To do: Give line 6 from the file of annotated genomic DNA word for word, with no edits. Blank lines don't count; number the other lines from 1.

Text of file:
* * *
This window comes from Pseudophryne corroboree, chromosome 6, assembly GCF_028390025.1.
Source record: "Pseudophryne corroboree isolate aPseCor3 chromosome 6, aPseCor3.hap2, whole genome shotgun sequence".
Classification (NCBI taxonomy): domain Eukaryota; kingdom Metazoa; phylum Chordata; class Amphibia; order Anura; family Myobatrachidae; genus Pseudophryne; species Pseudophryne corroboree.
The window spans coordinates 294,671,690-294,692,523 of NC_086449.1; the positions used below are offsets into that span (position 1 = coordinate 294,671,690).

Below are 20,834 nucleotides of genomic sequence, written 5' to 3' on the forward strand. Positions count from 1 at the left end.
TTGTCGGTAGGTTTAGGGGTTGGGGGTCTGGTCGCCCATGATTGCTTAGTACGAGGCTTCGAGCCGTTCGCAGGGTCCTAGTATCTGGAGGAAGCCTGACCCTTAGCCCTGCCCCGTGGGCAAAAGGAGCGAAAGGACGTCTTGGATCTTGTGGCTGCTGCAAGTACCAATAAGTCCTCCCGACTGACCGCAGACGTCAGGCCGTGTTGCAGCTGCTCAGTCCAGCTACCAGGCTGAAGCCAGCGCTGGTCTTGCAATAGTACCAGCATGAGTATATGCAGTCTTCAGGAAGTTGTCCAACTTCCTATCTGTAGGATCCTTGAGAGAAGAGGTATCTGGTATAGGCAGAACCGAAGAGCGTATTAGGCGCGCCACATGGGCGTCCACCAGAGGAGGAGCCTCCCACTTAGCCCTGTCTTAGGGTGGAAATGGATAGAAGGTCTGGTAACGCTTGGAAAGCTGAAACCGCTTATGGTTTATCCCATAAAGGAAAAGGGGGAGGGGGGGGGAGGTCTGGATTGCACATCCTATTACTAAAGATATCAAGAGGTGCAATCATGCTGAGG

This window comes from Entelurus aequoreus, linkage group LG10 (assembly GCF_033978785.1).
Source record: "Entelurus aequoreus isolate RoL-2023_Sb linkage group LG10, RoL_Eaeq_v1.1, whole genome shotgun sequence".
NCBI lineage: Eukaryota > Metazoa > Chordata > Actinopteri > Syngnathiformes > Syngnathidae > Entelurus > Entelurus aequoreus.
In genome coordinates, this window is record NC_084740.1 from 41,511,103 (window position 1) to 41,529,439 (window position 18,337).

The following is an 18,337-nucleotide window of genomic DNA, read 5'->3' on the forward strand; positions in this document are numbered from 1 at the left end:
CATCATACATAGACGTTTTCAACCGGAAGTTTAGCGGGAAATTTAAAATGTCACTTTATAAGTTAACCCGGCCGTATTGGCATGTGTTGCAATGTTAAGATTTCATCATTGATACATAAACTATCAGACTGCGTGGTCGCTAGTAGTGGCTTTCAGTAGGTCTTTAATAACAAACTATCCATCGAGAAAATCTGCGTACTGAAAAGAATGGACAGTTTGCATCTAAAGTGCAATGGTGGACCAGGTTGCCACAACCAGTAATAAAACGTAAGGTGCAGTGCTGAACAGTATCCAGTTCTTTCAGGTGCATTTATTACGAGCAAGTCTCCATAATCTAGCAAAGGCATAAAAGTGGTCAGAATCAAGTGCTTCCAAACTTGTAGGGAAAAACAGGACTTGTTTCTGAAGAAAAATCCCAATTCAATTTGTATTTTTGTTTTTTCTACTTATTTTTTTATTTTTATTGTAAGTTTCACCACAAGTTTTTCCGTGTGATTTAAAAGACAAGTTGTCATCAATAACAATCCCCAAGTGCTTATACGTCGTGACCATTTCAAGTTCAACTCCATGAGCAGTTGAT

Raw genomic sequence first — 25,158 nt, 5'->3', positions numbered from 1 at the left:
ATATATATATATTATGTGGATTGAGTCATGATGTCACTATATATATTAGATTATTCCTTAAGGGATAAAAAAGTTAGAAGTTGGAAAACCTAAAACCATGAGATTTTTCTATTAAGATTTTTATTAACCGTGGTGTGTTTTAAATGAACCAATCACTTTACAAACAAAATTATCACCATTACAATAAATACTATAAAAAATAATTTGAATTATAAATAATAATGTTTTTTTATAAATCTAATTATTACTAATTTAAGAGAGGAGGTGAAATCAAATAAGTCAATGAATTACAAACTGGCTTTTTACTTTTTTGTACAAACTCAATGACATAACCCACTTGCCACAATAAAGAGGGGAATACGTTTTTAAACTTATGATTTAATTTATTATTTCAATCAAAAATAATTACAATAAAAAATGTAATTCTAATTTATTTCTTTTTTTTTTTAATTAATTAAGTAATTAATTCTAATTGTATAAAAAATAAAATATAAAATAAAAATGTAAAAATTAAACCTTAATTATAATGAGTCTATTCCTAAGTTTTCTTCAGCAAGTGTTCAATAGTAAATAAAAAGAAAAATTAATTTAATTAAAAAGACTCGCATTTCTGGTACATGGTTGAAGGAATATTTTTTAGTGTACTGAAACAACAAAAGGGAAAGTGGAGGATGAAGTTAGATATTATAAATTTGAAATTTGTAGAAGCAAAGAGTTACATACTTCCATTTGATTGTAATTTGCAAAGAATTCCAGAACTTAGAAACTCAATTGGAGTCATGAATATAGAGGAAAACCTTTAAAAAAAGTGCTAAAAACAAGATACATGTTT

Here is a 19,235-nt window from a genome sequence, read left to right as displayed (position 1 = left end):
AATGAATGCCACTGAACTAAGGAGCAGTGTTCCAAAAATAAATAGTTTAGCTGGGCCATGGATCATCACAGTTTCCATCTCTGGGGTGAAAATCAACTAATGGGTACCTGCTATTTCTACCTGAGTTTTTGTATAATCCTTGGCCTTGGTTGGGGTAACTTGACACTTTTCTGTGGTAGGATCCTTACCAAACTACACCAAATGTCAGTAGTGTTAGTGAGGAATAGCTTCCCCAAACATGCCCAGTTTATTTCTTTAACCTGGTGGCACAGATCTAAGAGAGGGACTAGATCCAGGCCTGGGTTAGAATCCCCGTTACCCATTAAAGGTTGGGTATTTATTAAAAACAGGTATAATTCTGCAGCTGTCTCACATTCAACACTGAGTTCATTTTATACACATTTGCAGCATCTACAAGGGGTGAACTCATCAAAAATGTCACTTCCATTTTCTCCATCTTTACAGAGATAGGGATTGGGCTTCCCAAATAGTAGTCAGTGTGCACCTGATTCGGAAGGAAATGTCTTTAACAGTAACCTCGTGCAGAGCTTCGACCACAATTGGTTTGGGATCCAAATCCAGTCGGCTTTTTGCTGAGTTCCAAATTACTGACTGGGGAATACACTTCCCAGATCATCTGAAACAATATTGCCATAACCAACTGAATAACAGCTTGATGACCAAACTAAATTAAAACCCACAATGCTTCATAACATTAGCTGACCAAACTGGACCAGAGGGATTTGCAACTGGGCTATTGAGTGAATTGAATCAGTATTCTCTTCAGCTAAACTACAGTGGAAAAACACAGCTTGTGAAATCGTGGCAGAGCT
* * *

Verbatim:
TTGTCGGTAGGTTTAGGGGTTGGGGGTCTGGTCGCCCATGATTGCTTAGTACGAGGCTTCGAGCCGTTCGCAGGGTCCTAGTATCTGGAGGAAGCCTGACCCTTAGCCCTGCCCCGTGGGCAAAAGGAGCGAAAGGACGTCTTGGATCTTGTGGCTGCTGCAAGTACCAATAAGTCCTCCCGACTGACCGCAGACGTCAGGCCGTGTTGCAGCTGCTCAGTCCAGCTACCAGGCTGAAGCCAGCGCTGGTCTTGCAATAGTACCAGCATGAGTATATGCAGTCTTCAGGAAGTTGTCCAACTTCCTATCTGTAGGATCCTTGAGAGAAGAGGTATCTGGTATAGGCAGAACCGAAGAGCGTATTAGGCGCGCCACATGGGCGTCCACCAGAGGAGGAGCCTCCCACTTAGCCCTGTCTTAGGGTGGAAATGGATAGAAGGTCTGGTAACGCTTGGAAAGCTGAAACCGCTTATGGTTTATCCCATAAAGGAAAAGGGGGAGGGGGGGGGAGGTCTGGATTGCACATCCTATTACTAAAGATATCAAGAGGTGCAATCATGCTGAGG